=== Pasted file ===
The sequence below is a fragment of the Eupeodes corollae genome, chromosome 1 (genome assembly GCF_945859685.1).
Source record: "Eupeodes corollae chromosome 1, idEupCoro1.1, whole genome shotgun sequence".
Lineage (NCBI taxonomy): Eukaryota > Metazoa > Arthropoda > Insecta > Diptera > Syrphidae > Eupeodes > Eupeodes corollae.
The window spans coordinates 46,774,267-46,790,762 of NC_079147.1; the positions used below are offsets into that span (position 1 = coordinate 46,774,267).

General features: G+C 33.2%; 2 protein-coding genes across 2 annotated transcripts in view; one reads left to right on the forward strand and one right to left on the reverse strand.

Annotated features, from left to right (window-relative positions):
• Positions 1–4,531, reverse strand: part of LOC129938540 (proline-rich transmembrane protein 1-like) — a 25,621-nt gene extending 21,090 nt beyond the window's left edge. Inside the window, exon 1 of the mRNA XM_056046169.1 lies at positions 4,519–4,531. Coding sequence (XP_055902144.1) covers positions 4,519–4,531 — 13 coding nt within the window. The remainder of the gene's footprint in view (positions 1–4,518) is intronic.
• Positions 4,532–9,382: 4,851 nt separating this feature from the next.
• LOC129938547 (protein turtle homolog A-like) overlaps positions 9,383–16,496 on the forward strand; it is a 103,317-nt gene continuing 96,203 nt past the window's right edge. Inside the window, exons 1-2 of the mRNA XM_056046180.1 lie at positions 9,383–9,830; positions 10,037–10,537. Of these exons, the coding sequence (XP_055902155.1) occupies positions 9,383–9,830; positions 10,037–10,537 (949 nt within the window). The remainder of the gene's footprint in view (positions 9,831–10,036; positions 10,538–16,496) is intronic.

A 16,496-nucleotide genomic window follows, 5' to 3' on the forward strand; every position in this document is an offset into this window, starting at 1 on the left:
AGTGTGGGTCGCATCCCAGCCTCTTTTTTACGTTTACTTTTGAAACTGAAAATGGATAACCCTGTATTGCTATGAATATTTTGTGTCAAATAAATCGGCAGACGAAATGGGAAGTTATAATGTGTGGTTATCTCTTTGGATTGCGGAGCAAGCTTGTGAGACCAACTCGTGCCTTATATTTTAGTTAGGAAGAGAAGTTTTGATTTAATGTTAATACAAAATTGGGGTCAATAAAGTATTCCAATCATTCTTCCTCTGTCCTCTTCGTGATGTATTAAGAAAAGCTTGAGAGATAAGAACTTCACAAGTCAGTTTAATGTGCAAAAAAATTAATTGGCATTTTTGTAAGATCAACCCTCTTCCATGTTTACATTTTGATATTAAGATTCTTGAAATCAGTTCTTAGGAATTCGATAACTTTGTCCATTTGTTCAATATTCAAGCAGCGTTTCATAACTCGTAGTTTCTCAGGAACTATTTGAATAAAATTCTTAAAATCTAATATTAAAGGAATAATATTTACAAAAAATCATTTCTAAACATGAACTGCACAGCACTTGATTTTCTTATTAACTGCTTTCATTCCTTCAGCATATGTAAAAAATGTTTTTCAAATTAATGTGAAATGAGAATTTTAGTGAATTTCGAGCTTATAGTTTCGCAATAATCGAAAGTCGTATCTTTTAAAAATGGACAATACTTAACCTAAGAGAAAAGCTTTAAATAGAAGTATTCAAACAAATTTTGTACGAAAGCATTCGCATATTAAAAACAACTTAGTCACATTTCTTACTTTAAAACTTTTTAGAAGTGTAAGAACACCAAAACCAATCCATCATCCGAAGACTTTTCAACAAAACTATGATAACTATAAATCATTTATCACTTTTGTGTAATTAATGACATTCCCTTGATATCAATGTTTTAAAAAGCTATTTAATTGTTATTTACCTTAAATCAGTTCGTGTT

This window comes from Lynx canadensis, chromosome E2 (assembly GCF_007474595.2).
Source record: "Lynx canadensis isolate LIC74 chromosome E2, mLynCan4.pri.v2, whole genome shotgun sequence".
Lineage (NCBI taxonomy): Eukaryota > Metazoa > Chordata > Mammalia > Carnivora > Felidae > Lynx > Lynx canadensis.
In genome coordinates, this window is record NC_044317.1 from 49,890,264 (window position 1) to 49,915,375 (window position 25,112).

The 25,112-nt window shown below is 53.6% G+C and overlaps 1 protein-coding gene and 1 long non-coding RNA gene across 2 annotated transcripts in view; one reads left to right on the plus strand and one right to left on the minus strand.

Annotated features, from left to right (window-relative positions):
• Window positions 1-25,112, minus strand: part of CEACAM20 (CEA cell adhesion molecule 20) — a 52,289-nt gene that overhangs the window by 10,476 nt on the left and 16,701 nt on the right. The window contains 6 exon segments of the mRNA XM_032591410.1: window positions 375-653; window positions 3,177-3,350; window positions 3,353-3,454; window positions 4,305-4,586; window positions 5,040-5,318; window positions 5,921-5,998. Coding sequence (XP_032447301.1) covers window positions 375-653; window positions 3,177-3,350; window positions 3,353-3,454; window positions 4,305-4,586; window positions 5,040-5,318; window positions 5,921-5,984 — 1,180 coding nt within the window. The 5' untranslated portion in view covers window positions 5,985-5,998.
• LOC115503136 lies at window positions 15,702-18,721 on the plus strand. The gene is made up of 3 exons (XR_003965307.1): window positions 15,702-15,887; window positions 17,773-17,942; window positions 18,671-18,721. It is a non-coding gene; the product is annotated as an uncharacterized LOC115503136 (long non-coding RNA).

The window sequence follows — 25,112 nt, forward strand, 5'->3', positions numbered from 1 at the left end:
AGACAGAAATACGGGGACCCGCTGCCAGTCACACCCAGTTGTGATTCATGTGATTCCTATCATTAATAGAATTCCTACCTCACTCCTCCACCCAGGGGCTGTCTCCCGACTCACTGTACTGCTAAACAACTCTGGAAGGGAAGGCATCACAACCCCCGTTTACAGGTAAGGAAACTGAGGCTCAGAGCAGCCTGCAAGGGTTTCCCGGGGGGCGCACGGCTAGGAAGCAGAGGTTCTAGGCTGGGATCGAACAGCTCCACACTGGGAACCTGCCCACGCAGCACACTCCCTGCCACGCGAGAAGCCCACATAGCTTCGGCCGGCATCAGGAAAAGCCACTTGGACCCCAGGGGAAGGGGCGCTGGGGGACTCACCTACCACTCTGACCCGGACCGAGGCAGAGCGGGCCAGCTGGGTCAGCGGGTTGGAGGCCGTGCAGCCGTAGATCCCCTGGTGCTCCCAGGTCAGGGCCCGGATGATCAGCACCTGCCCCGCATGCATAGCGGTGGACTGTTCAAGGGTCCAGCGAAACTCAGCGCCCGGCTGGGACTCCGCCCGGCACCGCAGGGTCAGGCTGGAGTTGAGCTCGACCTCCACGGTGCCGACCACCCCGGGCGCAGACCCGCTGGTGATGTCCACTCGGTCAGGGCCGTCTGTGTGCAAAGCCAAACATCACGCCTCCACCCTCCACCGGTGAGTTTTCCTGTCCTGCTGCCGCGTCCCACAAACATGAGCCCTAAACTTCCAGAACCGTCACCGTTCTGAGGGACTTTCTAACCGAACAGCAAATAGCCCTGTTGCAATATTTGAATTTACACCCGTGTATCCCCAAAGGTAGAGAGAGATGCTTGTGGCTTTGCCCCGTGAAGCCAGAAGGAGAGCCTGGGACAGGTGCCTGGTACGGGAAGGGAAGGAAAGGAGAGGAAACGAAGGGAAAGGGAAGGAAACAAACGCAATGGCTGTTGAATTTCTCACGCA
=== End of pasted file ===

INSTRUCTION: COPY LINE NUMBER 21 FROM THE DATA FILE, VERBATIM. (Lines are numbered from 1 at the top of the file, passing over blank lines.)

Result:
AGACAGAAATACGGGGACCCGCTGCCAGTCACACCCAGTTGTGATTCATGTGATTCCTATCATTAATAGAATTCCTACCTCACTCCTCCACCCAGGGGCTGTCTCCCGACTCACTGTACTGCTAAACAACTCTGGAAGGGAAGGCATCACAACCCCCGTTTACAGGTAAGGAAACTGAGGCTCAGAGCAGCCTGCAAGGGTTTCCCGGGGGGCGCACGGCTAGGAAGCAGAGGTTCTAGGCTGGGATCGAACAGCTCCACACTGGGAACCTGCCCACGCAGCACACTCCCTGCCACGCGAGAAGCCCACATAGCTTCGGCCGGCATCAGGAAAAGCCACTTGGACCCCAGGGGAAGGGGCGCTGGGGGACTCACCTACCACTCTGACCCGGACCGAGGCAGAGCGGGCCAGCTGGGTCAGCGGGTTGGAGGCCGTGCAGCCGTAGATCCCCTGGTGCTCCCAGGTCAGGGCCCGGATGATCAGCACCTGCCCCGCATGCATAGCGGTGGACTGTTCAAGGGTCCAGCGAAACTCAGCGCCCGGCTGGGACTCCGCCCGGCACCGCAGGGTCAGGCTGGAGTTGAGCTCGACCTCCACGGTGCCGACCACCCCGGGCGCAGACCCGCTGGTGATGTCCACTCGGTCAGGGCCGTCTGTGTGCAAAGCCAAACATCACGCCTCCACCCTCCACCGGTGAGTTTTCCTGTCCTGCTGCCGCGTCCCACAAACATGAGCCCTAAACTTCCAGAACCGTCACCGTTCTGAGGGACTTTCTAACCGAACAGCAAATAGCCCTGTTGCAATATTTGAATTTACACCCGTGTATCCCCAAAGGTAGAGAGAGATGCTTGTGGCTTTGCCCCGTGAAGCCAGAAGGAGAGCCTGGGACAGGTGCCTGGTACGGGAAGGGAAGGAAAGGAGAGGAAACGAAGGGAAAGGGAAGGAAACAAACGCAATGGCTGTTGAATTTCTCACGCA